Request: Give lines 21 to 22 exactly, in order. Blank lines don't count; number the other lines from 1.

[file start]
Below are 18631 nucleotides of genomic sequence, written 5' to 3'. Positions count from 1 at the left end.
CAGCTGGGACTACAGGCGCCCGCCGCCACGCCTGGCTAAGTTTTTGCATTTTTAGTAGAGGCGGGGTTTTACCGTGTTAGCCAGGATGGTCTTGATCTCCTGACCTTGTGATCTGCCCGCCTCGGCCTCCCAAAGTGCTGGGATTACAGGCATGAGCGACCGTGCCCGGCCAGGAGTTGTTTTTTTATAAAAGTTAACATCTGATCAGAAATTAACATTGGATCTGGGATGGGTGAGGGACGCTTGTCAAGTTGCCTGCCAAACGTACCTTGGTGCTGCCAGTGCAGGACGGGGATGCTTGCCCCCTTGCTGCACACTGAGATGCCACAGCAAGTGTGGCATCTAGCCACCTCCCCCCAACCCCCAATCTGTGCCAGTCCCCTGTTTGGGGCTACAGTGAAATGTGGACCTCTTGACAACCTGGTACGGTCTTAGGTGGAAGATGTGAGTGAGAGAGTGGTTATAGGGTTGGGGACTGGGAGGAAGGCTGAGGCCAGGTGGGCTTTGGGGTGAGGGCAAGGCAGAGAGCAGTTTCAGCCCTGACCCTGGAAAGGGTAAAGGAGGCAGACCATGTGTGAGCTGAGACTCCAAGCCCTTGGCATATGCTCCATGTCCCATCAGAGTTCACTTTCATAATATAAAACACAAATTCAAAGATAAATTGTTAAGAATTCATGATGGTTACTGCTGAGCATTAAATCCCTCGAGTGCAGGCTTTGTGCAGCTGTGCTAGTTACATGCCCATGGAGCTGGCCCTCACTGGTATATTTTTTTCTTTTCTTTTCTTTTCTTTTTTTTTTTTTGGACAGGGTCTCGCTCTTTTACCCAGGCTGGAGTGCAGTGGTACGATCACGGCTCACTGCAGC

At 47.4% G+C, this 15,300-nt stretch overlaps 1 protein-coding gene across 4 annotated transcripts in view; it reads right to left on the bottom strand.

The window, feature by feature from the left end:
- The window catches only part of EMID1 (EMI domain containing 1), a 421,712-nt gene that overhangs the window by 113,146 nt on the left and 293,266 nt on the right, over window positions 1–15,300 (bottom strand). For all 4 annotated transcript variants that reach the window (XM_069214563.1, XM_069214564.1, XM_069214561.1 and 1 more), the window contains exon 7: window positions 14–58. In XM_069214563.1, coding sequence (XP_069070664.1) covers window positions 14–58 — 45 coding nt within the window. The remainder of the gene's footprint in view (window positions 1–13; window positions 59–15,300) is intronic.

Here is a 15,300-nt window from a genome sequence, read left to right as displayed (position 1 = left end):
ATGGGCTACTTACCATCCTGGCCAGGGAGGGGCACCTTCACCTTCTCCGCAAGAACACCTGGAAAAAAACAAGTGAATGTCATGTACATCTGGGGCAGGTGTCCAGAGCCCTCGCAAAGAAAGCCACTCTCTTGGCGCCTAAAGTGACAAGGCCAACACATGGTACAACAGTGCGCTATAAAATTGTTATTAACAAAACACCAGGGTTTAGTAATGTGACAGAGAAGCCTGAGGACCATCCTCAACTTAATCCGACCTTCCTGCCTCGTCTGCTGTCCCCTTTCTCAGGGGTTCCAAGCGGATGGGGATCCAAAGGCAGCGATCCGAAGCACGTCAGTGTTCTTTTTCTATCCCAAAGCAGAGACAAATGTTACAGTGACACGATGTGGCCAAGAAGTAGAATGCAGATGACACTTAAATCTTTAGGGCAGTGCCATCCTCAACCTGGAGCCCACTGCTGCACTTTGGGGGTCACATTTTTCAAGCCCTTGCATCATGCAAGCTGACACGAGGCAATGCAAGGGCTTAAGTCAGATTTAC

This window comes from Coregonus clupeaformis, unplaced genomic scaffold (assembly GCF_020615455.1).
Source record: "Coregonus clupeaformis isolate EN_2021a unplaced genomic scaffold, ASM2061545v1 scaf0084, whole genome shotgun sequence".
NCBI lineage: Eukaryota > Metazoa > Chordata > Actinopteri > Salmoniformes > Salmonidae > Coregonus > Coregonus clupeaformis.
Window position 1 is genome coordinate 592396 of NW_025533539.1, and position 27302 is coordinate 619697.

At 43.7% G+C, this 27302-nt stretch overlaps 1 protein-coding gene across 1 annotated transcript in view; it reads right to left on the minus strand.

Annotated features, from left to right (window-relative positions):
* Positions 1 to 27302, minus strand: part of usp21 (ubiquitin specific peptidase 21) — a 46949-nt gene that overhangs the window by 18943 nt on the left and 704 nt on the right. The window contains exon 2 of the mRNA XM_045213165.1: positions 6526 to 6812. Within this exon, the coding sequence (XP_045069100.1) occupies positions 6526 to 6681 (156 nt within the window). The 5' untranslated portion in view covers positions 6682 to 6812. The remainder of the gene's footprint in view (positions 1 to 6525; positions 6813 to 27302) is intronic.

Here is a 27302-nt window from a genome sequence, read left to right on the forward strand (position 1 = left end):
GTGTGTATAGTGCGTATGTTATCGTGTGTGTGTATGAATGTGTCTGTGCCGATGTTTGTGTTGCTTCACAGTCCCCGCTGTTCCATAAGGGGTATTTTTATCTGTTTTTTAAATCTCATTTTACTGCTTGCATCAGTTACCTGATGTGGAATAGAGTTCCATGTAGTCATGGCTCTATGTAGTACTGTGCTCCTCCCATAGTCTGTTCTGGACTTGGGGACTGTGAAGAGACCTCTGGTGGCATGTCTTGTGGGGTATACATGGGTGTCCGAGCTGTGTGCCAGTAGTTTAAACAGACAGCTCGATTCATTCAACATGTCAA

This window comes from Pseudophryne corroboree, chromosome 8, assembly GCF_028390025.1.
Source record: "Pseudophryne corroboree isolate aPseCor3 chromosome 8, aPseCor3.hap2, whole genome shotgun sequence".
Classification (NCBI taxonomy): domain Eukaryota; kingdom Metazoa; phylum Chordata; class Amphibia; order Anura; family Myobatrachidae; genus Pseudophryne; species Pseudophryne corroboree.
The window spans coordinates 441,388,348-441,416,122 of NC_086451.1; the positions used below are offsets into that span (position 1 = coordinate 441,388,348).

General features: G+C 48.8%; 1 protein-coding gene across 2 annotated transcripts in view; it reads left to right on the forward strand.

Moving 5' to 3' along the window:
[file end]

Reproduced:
General features: G+C 48.8%; 1 protein-coding gene across 2 annotated transcripts in view; it reads left to right on the forward strand.

Moving 5' to 3' along the window: